Data Security & IP 12 min

Does HIPAA apply to employers? A guide for businesses

Written by Marcelo Lebre
June 7, 2024
Marcelo Lebre


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Even if your company isn’t directly involved in the healthcare industry, you may still be subject to HIPAA rules, which safeguard a person’s health data. 

As a result, it’s important to know what your responsibilities are — if any. In this article, we’ll explain what HIPAA is, who it applies to, and what happens if you don’t comply. We’ll also look at what you should do if you have a global and/or remote workforce.

So let’s jump straight in.

What is HIPAA?

The Health Insurance Portability and Accountability Act (HIPAA) is a 1996 US law that establishes national standards for protecting sensitive patient health information.

It ensures that healthcare providers, insurers, and their business associates implement measures to:

  • Safeguard the privacy and security of health data

  • Ensure data integrity

  • Prevent unauthorized access

HIPAA also provides individuals with rights over their health information, including the right to obtain a copy of their records and request corrections.

Does HIPAA apply to employers?

HIPAA applies to two types of organization: covered entities, and business associates. 

Here’s how to tell if your business falls into one of these categories.

Covered entities

HIPAA regulations group covered entities into three types:

  1. Healthcare providers, such as hospitals, dental clinics, and pharmacies.

  2. Health plan providers, including private insurance companies, health maintenance organizations (HMOs), and employer-sponsored and government-sponsored insurance agencies (e.g., Medicaid).

  3. Healthcare clearinghouses or organizations responsible for transmitting electronic medical claims and billing data to insurance carriers.

Some examples of covered entities under HIPAA

Business associates

A business associate is any business that provides services related to protected health information (PHI), either to covered entities or to other business associates. 

A business is considered a business associate if its services include creating, using, maintaining, transmitting, disclosing, or destroying PHI.

Business associates can include the following:

  • Contract billing companies

  • Claims processing organizations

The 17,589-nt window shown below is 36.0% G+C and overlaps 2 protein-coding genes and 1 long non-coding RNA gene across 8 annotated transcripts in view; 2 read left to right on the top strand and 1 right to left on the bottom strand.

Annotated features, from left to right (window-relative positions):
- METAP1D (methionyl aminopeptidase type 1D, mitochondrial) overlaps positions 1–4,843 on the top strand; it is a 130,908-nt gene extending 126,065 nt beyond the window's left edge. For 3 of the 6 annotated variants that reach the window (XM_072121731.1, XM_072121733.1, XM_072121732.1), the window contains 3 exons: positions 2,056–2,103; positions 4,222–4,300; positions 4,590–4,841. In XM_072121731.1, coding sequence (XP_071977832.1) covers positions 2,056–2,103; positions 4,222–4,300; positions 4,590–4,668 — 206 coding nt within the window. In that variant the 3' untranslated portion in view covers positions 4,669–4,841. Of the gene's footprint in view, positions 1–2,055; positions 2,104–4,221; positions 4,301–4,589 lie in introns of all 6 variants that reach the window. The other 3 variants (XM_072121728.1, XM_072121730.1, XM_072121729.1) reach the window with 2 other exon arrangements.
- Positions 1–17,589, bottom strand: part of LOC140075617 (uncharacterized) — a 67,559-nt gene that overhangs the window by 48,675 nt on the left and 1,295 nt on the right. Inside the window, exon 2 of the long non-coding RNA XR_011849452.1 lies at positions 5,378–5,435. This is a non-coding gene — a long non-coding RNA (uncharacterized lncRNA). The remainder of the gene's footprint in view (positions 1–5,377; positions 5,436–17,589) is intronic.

• Data processing or analysis firms

  • Documentation storage or disposal companies

  • External auditors or consultants

  • Accountants, lawyers, or IT firms in contact with PHI

  • External medical transcription or translation services

According to the US Department of Health and Human Services (HHS), businesses that do not meet the criteria of a covered entity or business associate do not have to comply with HIPAA.

However, if your business provides employees with a self-funded health insurance plan, you are subject to HIPAA. This is because you are technically operating a covered entity, which is the health plan. And while your business isn’t subject to HIPAA regulations, the health plan is.

How do you comply with HIPAA?

If you think your business may be subject to HIPAA rules, it’s important to know which steps to take.

HIPAA compliance checklist

The first step is to create a compliance checklist. This is an easy way to ensure that your business remains aligned with the relevant rules and regulations, and should look something like this:

1. Determine if your company is a covered entity, business associate, or neither.

2. If your organization is a covered entity or business associate, identify which HIPAA rules apply to your situation.

The HIPAA Privacy Rule details the process required for any covered entity to safeguard patient information, and ensure the privacy of their PHI. 

This rule places strict limitations on the type of PHI that can be shared without the owner’s permission. Under it, individuals can also request copies or send health records to third-party businesses.

The HIPAA Security Rule relates to a covered entity’s responsibility to protect any electronic PHI, including safeguarding patient confidentiality and ensuring robust data security and storage.

The HIPAA Breach Notification Rule applies to data security and storage through covered entities and business associates. If a data breach occurs, businesses are required to notify the affected individuals of the date and extent of the breach.

3. Once you know which rules apply to you, appoint a privacy officer to oversee, manage, and enforce HIPAA compliance throughout your organization.